Little research has been done using multiple targeted therapies at once. But recent studies presented at the ASCO conference show that giving drugs in sequence can have an effect.
The investigational drug lapatinib (Tykerb), for instance, seems to work for some women whose breast cancer no longer responds to Herceptin. In fact, the drugs appear to have complementary action. While Herceptin targets the part of the HER2 receptors on the outside of cells, lapatinib hits the part of the receptors inside the cells. That double whammy may be more effective than either drug alone, said Charles Geyer, MD, of Allegheny General Hospital in Pittsburgh, one of the researchers investigating lapatinib. Studies are now under way to see if this is indeed the case.
Likewise, the investigational drug dasatinib (Sprycel) seems to work for many people with chronic myeloid leukemia whose cancer no longer responds to Gleevec , or who can't take it for other reasons. That's good news for such patients, said Brian Druker, MD, professor of medicine at Oregon Health and Science University and one of the creators of Gleevec.
"If you look at the data overall, 18% of patients [on Gleevec] have some progression event at 5 years, and another 5% discontinue because of side effects," he explained. "So about 23% of patients need something else, so it's great to have dasatinib for them."
Neither lapatinib nor dasatinib are available outside of clinical trials in the US because they have not yet been approved by the Food and Drug Administration.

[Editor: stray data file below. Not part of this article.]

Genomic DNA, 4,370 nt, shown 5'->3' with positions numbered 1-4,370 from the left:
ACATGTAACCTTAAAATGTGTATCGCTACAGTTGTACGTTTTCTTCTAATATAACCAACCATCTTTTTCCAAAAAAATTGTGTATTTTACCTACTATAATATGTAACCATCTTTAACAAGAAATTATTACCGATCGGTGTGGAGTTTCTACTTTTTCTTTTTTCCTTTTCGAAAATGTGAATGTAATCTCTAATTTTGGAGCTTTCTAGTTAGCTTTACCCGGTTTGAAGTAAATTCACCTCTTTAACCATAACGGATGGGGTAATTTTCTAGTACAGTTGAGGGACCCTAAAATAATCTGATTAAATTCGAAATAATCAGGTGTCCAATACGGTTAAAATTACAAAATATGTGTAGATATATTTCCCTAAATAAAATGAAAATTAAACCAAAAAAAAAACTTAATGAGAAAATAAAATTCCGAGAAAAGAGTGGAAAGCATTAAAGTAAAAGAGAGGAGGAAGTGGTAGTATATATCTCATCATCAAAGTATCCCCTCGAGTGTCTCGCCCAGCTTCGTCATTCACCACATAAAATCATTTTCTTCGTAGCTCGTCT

Chemotherapy Still Has a Place
Although these new drugs are very promising, experts caution that there's still a lot to learn about how targeted therapies work, and what their side effects would be if combined.
While some patients, like Paul Graves, do not experience bad effects from targeted therapies, others aren't as lucky. Some of these drugs can cause acne-like rashes that may be quite severe, diarrhea, or even heart problems. Would such effects be amplified if a patient took more than 1 drug at a time?
Cost is also a factor. Targeted therapies are very expensive and many patients cannot afford them. That's particularly true of people without health insurance.
All of that means chemotherapy isn't going the way of the dinosaurs just yet.
"Chemotherapy works," said Baselga, "and we're not in a situation where we can give up any efficacious therapy. One day we will be able to give up chemotherapy, but we're not there yet."
Still, most oncologists aren't waiting for big advances from chemotherapy treatments, said Len Lichtenfeld, MD, deputy chief medical officer for the American Cancer Society.
"Last year at ASCO we reached what I called a watershed moment where it was clear that targeted therapies were valuable, were having a significant impact on patient care, and were basically here to stay," he said. "The progress in this arena has been truly astounding and it is exciting to anticipate how much more we are going to learn in the near future."
Reviewed by: Members of the ACS Medical Content Staff
ACS News Center stories are provided as a source of cancer-related news and are not intended to be used as press releases.